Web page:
June 18, 2008 feature
Carbon Nanotubes Compromise the Functions of Certain Protozoa, Study Shows
A new study by researchers from the University of Waterloo in Ontario, Canada, hints that carbon nanotubes may be toxic to microorganisms. When cultures of a certain key protozoan, a single-cell organism, were exposed to the nanotubes their ability to ingest and digest bacteria was hindered.
The protozoan studied, Tetrahymena thermophila, lives in water, propelling itself using many arm-like cilia. The group it belongs to, the “grazing protists,” are ecologically important because they are active in water ecology at many levels.
Tetrahymena thermophila helps regulate microbial populations by ingesting and digesting bacteria. It is also an important organism in wastewater treatment and is an indicator of the quality of treated wastewater. For these reasons, it is often studied by ecotoxicologists.
When the University of Waterloo group exposed Tetrahymena thermophila to single-walled carbon nanotubes (SWNTs), the researchers found that the protozoa unnaturally clumped together initially and then ingested SWNTs and bacteria alike. One troubling effect of this, if such exposure ever occurred in the wild, is that the nanotubes could move up the food chain. In addition, because the protozoa's ability to ingest and digest their prey bacteria species is compromised, certain bacteria populations could balloon. This could have untold ecological effects.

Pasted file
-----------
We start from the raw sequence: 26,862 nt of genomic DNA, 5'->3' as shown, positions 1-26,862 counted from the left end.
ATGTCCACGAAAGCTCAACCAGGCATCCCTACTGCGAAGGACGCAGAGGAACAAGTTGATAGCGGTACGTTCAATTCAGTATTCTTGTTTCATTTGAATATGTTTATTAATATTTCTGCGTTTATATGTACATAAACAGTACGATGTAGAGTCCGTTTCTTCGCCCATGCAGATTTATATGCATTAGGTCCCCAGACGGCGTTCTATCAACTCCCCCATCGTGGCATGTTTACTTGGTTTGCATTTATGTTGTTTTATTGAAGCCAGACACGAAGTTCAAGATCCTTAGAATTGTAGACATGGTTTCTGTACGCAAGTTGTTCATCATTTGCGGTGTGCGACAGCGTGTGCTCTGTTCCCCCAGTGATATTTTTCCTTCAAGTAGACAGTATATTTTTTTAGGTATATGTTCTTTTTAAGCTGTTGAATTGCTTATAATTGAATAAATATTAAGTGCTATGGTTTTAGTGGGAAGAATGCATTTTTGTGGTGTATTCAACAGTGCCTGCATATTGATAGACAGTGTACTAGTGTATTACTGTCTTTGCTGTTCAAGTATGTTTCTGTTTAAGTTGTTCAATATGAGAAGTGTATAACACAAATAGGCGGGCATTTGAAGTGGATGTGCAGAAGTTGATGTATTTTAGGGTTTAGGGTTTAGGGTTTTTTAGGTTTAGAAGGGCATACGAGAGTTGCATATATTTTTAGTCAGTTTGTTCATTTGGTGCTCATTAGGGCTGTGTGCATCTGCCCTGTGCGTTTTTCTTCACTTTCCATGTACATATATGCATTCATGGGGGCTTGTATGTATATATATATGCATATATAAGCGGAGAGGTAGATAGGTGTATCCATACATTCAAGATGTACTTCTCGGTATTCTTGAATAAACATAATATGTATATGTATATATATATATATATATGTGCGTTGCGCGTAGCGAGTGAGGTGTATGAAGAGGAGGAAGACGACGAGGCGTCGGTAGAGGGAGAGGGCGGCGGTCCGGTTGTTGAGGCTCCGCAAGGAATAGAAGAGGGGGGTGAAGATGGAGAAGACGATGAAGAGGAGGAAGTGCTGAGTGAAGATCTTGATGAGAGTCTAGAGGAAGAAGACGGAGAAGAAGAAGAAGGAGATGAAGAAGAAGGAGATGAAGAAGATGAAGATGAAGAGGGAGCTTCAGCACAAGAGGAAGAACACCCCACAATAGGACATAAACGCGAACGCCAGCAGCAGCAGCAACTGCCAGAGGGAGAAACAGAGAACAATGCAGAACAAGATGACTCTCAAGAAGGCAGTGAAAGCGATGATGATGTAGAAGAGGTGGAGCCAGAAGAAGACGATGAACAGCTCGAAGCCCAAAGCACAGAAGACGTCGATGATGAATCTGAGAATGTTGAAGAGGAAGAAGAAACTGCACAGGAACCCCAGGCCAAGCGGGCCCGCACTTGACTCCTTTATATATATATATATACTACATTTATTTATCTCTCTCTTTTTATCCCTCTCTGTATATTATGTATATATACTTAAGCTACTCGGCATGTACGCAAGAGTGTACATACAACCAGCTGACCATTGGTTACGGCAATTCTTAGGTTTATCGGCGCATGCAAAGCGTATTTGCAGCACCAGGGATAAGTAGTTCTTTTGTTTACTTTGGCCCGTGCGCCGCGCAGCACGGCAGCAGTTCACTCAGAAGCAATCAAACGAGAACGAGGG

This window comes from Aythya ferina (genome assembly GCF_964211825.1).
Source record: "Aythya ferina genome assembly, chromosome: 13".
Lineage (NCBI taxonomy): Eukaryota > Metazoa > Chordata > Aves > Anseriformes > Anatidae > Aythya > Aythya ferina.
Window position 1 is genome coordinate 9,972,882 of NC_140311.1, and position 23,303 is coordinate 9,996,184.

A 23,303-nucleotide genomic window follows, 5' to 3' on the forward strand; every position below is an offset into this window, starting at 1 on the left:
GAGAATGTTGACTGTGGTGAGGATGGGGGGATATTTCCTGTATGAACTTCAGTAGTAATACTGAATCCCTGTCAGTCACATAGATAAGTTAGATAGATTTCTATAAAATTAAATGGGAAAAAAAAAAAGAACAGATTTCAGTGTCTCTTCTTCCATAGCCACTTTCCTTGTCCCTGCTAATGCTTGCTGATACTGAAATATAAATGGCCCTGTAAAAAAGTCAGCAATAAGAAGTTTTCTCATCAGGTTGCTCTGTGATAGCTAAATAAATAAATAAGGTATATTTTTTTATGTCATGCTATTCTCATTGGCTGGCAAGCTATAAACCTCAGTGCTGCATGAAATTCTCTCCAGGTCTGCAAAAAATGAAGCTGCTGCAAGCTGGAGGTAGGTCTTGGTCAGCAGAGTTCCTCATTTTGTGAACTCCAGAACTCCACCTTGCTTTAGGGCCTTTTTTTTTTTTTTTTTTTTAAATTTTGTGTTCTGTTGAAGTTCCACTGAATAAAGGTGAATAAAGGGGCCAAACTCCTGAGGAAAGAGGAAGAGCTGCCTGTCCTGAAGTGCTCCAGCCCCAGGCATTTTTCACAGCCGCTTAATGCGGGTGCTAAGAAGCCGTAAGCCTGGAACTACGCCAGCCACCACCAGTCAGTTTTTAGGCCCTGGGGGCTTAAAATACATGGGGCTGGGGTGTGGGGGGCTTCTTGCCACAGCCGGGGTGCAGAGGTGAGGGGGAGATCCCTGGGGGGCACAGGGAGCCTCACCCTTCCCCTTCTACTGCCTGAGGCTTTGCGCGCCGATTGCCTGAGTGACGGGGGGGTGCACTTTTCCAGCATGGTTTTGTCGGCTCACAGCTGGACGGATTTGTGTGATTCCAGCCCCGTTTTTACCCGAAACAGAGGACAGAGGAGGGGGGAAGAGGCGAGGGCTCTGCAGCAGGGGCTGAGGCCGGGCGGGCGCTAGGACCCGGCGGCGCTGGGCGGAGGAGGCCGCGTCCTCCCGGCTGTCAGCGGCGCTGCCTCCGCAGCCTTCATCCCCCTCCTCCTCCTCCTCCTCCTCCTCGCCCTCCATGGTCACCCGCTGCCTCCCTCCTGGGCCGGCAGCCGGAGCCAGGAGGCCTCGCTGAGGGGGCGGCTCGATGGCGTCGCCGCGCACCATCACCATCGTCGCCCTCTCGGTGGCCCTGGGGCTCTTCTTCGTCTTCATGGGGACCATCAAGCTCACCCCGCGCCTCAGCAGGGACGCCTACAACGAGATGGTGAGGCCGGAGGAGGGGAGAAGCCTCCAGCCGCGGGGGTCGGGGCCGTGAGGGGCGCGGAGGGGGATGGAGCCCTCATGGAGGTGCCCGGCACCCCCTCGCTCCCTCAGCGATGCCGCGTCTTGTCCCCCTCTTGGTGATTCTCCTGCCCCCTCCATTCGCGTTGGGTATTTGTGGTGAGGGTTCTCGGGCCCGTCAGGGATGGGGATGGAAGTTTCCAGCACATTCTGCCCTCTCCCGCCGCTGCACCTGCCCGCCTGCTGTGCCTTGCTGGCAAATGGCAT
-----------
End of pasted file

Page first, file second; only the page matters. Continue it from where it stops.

“There is a pressing need for research into the health and environmental impact of nanoparticles,” said Xiaowu (Shirley) Tang, the study's corresponding researcher, to PhysOrg.com. Tang is an assistant professor in the University of Waterloo Department of Chemistry. “But although the importance of grazing protists to the environment and public health is well known, few reports can be found on exposure of such organisms to carbon nanotubes.”
Part of the reason for the lack of studied on carbon nanotubes effects on microorganisms is that scientists generally believe that the nanotubes are insoluble in water. However, at least one recent study challenges this belief.
With that study in mind, Tang and her colleagues exposed Tetrahymena thermophila cultures to different concentrations of nanotubes in solution and monitored them for three days using video microscopy. Besides clearly showing that the protozoa ingested the nanotubes, the video revealed that the control cultures remained healthy while the nanotube-exposed cultures exhibited various negative responses depending on the concentration. These ranged from diminished mobility to death, with the most prevalent effect being cell clumping.
“We hope that our work will stimulate a line of research towards better understanding of the effects of nanomaterials on diverse organisms, especially on single-cell organisms that are ecological important,” says Tang.
The researchers do note one potential positive effect of Tetrahymena thermophila nanotube uptake that could make controlled exposure useful in wastewater treatment: The protozoa released extra “exudates,” fluids rich in proteins and cellular debris, which help solidify impurities in the wastewater. This, in turn, could make the protozoa more efficient water-cleaners.
Citation: Parnian Ghafari, Christine H. St-Denis, Mary E. Power, Xu Jin, Veronica Tsou, Himadri S. Mandal, Niels C. Bols and Xiaowu (Shirley) Tang Nature Nanotechnology advance online publication 11 May 2008, DOI:10.1038/nnano.2008.109
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